The LAW FIRM OF DAYREL SEWELL, PLLC is pleased to announce that Messrs. Sewell’s and Fine’s recent, featured publication, “The “Redskins” Trademark: Turn-over on Downs”, appears in this month’s IPFrontline newsletter (Trademark Turn-over on Downs).
For decades, the National Football League’s “REDSKINS” trademarks have been under siege. Activists, concerned citizens, Native American groups, lawyers, and politicians have boisterously levied meritorious arguments against a trademark that has defined an American professional football team for almost a century. While this coalition has attracted a great deal of societal attention, it has only recently secured judicial support.
For decades, the NFL has stood firmly behind its “Redskin” trademark, as has the majority of Redskins fans. The term “redskin” subsequently no longer enjoys widespread use in America as a word describing the Native American people. The case, Pro-Football Inc. v. Blackhorse, offers an extensive analysis of the term and its implications. After carefully weighing the evidence, the Eastern District of Virginia ultimately determined that the term “redskin” is disparaging to the Native American population, and is subsequently undeserving of continued federal registration.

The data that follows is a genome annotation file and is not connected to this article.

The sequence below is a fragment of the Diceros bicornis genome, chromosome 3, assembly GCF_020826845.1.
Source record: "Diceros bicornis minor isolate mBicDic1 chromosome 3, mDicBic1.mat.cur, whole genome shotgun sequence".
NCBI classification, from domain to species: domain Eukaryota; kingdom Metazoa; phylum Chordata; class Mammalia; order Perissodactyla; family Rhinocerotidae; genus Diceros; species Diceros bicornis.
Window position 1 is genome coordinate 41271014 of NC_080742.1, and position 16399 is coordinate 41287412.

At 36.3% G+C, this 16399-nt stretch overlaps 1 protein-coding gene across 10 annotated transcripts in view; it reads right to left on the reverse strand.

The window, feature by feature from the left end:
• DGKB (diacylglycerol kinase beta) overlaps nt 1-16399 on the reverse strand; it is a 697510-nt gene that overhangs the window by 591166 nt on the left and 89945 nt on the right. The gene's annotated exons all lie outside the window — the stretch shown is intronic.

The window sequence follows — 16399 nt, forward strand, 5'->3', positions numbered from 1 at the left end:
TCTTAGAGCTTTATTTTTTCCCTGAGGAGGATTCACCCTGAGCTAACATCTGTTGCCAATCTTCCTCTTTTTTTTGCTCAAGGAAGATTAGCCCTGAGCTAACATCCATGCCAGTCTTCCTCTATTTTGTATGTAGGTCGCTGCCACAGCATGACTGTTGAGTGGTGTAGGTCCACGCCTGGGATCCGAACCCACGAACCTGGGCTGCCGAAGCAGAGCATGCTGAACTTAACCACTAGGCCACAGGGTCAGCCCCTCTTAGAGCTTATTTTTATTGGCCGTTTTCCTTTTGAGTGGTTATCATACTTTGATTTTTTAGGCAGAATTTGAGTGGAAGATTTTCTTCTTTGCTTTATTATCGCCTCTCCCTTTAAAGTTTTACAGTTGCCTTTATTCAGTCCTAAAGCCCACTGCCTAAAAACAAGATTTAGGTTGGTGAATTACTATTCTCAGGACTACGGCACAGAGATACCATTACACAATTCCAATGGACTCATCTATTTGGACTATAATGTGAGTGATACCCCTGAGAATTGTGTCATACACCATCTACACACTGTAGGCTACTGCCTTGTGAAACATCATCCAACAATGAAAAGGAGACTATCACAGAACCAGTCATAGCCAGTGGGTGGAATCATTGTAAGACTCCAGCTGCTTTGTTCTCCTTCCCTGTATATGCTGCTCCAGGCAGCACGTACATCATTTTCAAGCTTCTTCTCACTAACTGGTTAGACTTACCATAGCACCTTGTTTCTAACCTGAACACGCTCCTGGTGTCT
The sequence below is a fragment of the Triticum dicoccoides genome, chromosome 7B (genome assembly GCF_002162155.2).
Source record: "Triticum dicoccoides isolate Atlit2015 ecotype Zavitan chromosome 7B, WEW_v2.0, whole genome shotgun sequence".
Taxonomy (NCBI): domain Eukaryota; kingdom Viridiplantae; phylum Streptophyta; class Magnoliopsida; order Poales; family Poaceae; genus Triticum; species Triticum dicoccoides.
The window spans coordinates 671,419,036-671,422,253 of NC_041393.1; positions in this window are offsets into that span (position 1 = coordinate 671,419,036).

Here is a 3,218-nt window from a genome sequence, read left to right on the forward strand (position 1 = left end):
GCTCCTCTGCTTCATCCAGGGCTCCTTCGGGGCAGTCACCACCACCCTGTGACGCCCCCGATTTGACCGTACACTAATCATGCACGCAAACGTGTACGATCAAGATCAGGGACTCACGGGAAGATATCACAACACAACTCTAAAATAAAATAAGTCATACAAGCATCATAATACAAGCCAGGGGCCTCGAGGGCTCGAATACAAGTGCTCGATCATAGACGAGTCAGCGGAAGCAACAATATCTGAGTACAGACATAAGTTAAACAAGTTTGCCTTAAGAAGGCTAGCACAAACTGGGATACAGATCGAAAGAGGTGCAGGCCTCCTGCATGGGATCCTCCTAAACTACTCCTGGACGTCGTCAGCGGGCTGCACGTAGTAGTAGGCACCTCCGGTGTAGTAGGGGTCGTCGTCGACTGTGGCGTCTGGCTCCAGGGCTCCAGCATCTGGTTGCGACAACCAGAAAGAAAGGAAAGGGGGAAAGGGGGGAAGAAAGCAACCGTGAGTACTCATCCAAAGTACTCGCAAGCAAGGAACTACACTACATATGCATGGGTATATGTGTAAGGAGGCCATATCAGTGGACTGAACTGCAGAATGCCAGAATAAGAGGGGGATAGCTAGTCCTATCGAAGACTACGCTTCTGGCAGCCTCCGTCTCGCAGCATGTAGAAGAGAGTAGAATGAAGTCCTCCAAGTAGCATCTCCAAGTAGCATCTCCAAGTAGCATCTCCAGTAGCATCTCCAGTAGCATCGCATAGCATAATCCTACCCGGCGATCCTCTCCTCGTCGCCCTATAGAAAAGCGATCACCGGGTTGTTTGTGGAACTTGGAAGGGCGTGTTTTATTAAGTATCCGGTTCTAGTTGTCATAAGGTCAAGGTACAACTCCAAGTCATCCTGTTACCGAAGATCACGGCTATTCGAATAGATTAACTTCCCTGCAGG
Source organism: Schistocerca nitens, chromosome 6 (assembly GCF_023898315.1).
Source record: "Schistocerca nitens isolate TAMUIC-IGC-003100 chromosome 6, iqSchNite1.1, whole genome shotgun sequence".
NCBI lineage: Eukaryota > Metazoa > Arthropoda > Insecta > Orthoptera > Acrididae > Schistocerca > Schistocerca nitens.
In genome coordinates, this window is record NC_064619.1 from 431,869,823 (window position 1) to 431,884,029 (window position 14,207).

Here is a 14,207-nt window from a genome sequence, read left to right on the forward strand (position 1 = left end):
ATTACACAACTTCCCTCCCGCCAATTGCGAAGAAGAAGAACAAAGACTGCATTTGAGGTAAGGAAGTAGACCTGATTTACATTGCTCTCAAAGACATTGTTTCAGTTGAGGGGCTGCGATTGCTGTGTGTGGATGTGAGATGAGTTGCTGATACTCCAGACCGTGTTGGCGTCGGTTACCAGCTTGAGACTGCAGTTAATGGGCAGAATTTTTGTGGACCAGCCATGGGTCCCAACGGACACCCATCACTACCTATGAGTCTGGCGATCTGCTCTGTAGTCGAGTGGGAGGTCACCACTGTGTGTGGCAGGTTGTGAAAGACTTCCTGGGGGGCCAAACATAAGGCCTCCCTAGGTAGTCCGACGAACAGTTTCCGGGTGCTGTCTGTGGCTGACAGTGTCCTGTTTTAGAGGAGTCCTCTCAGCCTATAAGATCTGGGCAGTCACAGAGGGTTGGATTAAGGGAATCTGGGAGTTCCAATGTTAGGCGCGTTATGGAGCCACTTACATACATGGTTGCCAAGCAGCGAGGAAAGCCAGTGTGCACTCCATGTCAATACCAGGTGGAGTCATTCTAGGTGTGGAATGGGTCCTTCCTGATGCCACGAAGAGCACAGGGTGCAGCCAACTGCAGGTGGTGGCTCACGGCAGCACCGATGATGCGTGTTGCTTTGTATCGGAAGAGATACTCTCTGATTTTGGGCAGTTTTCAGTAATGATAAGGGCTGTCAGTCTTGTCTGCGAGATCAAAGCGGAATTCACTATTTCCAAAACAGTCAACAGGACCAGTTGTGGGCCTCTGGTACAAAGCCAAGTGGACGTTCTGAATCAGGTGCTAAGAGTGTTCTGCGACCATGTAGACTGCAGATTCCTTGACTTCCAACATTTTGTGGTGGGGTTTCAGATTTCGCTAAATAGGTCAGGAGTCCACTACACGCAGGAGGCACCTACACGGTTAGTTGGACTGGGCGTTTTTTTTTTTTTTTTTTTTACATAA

In sum, the Eastern District of Virginia affirmed the TTAB determination that the term “redskins” would not enjoy continued registration as a trademark on the basis that the term is, and was always, likely to disparage a “substantial composite” of the Native American population.
Today, it is largely undisputed that the term “redskin” is, by definition, offensive as a descriptor for Native Americans. Fast-forwarding, several years later, the NFL’s Washington Redskins team is now known as the Washington Commanders; it was only a matter of time before the team’s ownership wilted under the mounting legal, economic, and public policy pressures.
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